The Five Little Peppers, Et Al

David will tell you that I was ruined at a very early age by books.

The romance and magic and charm and mystery of books are hard to replicate in real life. There are not a lot of adventure stories about carpooling and what to make for dinner again.

But being in Tofino is like being in all the books of your childhood...the mild sunshine, the igneous rocks to scrabble over, the tree-lined bike trails that lead directly to wide, sandy beaches, the eagles soaring overhead. At any moment you just know there will be a mystery to solve that will absorb you for the rest of the summer while you lick dripping ice cream cones and your skin turns brown under the magical sun.

I am immediately undone. David told me he never gets over the curve in the road that reveals the beautiful little harbor. I know the feeling.

It makes me feel like I'm twelve years old and all my dreams are coming true.

Even the house we stayed in came out of a storybook with its wide wooden plank floors and thick wood beams tracing the slope of the ceiling up to the rooftop. Our bedroom had a slanted ceiling and slanted windows that looked out on the foreign world of rainforest. (In every book of my childhood the heroine lived in the top room with a slanted roof. Sigh.) At night, when the housing was breathing quietly, I would watch the black silhouettes of the trees standing guard at the window until I couldn't keep my eyes open any longer.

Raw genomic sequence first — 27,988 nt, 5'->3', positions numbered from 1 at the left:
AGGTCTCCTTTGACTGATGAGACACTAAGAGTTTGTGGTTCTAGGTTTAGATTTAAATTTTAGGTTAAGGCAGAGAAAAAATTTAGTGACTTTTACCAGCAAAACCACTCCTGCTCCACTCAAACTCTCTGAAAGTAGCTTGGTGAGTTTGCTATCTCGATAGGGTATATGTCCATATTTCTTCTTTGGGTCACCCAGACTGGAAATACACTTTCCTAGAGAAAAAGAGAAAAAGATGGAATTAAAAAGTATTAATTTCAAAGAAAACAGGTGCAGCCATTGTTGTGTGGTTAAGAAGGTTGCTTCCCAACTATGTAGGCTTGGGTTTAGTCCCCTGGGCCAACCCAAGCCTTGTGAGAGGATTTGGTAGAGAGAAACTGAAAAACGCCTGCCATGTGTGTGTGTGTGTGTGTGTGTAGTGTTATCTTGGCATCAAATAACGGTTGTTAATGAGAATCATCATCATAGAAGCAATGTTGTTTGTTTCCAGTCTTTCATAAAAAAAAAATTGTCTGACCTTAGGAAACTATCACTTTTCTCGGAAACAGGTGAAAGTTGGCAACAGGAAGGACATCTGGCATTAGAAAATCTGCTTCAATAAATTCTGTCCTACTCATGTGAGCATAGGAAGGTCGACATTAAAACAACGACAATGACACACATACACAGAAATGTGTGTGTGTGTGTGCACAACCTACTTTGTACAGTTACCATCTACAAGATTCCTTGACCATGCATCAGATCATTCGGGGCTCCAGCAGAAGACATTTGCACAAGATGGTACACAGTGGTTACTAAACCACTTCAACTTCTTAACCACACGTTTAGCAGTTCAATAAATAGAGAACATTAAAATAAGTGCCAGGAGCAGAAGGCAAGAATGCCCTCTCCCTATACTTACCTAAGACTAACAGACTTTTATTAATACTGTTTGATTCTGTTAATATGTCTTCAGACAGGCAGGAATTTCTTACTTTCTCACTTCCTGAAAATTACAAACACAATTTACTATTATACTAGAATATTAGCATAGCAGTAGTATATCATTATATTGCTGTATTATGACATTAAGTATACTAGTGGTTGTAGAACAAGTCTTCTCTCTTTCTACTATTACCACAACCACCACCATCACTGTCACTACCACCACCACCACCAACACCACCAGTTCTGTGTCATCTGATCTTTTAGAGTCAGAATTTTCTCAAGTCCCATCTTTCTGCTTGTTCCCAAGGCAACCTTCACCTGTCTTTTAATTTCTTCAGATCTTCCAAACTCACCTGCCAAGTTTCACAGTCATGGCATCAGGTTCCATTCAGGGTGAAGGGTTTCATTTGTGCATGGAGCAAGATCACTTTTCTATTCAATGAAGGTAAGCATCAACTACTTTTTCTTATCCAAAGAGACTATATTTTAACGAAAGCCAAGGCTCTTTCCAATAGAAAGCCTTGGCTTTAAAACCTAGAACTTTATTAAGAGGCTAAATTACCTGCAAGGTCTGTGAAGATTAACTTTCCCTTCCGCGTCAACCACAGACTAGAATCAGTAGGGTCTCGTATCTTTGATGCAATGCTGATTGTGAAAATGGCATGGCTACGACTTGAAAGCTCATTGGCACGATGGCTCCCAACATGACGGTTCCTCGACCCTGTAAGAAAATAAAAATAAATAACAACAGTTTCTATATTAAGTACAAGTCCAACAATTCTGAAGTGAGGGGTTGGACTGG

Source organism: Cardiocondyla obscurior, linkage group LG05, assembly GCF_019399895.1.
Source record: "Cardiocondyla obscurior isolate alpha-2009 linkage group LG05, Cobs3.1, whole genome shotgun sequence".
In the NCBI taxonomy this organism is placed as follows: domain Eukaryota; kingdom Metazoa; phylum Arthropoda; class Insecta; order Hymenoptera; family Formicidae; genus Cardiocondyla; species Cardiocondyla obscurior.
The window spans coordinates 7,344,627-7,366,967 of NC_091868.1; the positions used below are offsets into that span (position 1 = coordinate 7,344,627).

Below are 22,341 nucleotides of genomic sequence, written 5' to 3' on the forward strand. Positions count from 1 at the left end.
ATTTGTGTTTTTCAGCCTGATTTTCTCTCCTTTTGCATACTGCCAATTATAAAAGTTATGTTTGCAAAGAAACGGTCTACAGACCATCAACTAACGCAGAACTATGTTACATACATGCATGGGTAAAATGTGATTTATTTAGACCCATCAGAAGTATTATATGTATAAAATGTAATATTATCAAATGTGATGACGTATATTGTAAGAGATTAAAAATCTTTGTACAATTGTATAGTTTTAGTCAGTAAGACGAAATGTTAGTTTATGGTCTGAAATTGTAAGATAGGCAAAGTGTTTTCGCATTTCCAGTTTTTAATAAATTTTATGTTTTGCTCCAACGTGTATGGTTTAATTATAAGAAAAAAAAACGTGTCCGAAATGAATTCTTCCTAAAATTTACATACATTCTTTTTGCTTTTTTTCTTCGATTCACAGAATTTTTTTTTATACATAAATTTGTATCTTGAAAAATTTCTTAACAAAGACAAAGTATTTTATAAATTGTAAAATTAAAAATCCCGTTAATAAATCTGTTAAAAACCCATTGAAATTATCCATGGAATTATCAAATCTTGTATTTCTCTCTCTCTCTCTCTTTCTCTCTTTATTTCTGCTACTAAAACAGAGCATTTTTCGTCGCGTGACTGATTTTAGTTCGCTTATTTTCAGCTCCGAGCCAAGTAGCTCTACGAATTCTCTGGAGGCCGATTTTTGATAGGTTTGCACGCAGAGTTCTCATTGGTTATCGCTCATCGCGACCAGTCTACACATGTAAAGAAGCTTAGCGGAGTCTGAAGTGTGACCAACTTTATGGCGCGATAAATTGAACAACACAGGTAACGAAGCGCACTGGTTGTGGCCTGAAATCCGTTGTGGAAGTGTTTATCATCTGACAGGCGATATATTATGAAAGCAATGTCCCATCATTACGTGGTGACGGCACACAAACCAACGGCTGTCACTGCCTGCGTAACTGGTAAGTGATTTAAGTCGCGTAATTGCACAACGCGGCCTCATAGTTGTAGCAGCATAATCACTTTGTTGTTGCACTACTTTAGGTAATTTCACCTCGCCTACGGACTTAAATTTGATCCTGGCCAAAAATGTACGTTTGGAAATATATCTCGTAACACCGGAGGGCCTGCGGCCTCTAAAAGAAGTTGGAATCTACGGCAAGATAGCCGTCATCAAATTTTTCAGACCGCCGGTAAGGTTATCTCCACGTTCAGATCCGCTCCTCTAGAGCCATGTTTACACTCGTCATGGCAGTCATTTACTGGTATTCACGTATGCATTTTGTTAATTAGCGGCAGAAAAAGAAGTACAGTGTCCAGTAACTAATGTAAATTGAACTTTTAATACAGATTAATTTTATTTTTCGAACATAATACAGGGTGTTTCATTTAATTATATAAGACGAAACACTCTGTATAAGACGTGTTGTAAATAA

Every morning we rode our bikes to the beach to watch the fog burn off and wait for the tides to leave their treasures for our admiration and pleasure. Afternoons were for surfing lessons and boogie boarding while the eagles flew over our heads. We built campfires on the beach and roasted hotdogs and s'mores and warmed our ice cold hands from the ocean. We hiked to hot springs, saw pods of grey whales, biked the deep green rainforest paths and beach trails until our legs burned, pinked our cheeks on some of the best beaches the earth has to offer, licked and kissed the salty Pacific from our chapped lips, and watched the Canada Day fireworks from the pier at the very western end of the Trans-Canadian highway.

And everywhere we went we wore our jackets and kept the time only by the tides.

And I'm telling you, it was just like being inside a book.

Those gorgeous Canadian Rockies are getting closer and closer. We are on the ferry again, headed towards Vancouver, with our bike tires full of sand and our bags full of shells and rocks. David's pockets are full of leftover loonies and toonies, and my mind is full of memory. It is the final few pages and I am nearly heartbroken with the end in sight.

I always read the final chapter of my favorite books twice as slow.

To make them last.

Yes, I am ruined for sure.

(gorgeous and glorious pictures will come later when I find an actual computer)